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Installing the Hustler 6BTV - From Start to Finish

Discussion in 'Amateur Radio News' started by K5ACL, Sep 1, 2017.

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  1. KN4FPY

    KN4FPY XML Subscriber QRZ Page

    Nice video. I am a new Ham interested in DXing and was thinking about buying a Hustler 6BTV. I have an interesting location I am considering which is on the bulkhead of a brackish river that leads to the Chesapeake. I would only be able to do 180 degrees of ground radials but I have heard that the saltwater can also work well for the counterpoise. Anyone else use verticals near the water? My one concern is that occasionally we get storm surge from Noreasters or Hurricanes and the water would cover my radial plate. Would I have any problems in this scenario? I would make sure the antenna is removed during the storm surge.
  2. K5ACL

    K5ACL Ham Member QRZ Page

    What I wouldn't do to put my vertical near salt water! Probably one of the best ground planes you can provide for the antenna. I've landed some pretty impressive DX at the beach before. My only concern would be to use the best hardware components to prevent corrosion & seal that baby up well! If water covers your radial plate, I'd really be worried about water ingress at the point where the coax attaches to the radial plate. I'd probably devise something different so that the coax attachment points weren't covered with water. 180 degrees of radials will work, of course 360 is optimal - it will change the pattern of your antenna.

  3. N1EEK

    N1EEK Premium Subscriber QRZ Page

    You may not need to worry about adding radials if you can install the antenna near the waterline. Dig a hole where you think you want to install the antenna as well as a few meters away and see what kind of soil you have (sandy, clay or rocks) and how far down the water table is. Then check to see if it is salty, throw your ohm meter probes into the water and see if there is a low resistance comparable to the brackish water in the river vs. fresh water. You may already have pretty good soil conditions if you are worried about storm surges on that piece of land, the water has been there a lot longer than you so the soil may be pretty well saturated with salt.
    Having installed mine over a salt water marsh I have some thoughts on how you can optimize your situation if you want to send me an email, check my profile for photos and address.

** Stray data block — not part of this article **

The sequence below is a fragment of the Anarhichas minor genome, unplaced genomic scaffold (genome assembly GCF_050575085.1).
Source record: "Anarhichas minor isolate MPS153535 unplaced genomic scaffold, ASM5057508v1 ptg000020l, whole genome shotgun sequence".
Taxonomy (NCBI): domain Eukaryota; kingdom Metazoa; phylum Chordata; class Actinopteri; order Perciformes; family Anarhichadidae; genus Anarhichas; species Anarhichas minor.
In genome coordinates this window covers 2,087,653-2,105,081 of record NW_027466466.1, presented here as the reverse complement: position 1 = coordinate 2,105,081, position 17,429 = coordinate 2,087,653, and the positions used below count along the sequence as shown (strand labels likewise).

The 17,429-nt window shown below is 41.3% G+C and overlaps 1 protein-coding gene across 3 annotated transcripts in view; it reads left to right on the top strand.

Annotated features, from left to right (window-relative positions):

73 Rob
    K5ACL likes this.
  4. N8CMQ

    N8CMQ XML Subscriber QRZ Page

    Nice install of a very fine antenna.

    Did you put weep holes in your conduit to drain any water that might get in to it?
    That seems to be the biggest fear some people have when you use conduit under ground.
    I used aluminum flex conduit when I installed my coax, as I have big rodents like ground hogs, so I wanted a bit more protection from chewing animals.

    I have been using a 4btv ground mounted many years now. I have even rebuilt the traps once as the plastic spacers failed due to age. For pictures, check my profile page. I have over 144 radials down for my vertical.
    K5ACL likes this.
  5. KH2BR

    KH2BR Ham Member QRZ Page

    That's strange, a properly tuned vertical will have a impedance around 30 ohms with out a
    matching network. On yours, 80m=51 ohms, 40m=60 ohms, 20m= 70 ohms, 10m=46 ohms.

    I installed my 6btv with 30 radials and the impedance on all bands came to 30 ohms with out
    a matching network of any sort. The radio is designed to work into a 50 ohm load. I am not
    a antenna expert, but from reading a lot I found that you need a matching network to change the impedance from 30 ohms to 50 ohms. DX engineering has that matching device which is a
    7 turn coil that connects from ground to the feed point. With that installed, my impedance was 50 ohms on all bands. They want a lot for that simple coil so I just made my own.
  6. KC8COM

    KC8COM Ham Member QRZ Page

    Verticals do better elevated and you need fewer radials the higher you get a vertical due to lower ground loss. Think about a 1/4 wave ground plane on 2 meters, you wouldn't think about mounting it on the ground and you would be silly to use more than 4 or 5 radials. On HF the verticals are bigger which makes them harder to mount up high and the longer wavelengths suffer less attenuation from foliage and buildings so you can get away with mounting them on the ground but it is still a big compromise and an expensive one at that.

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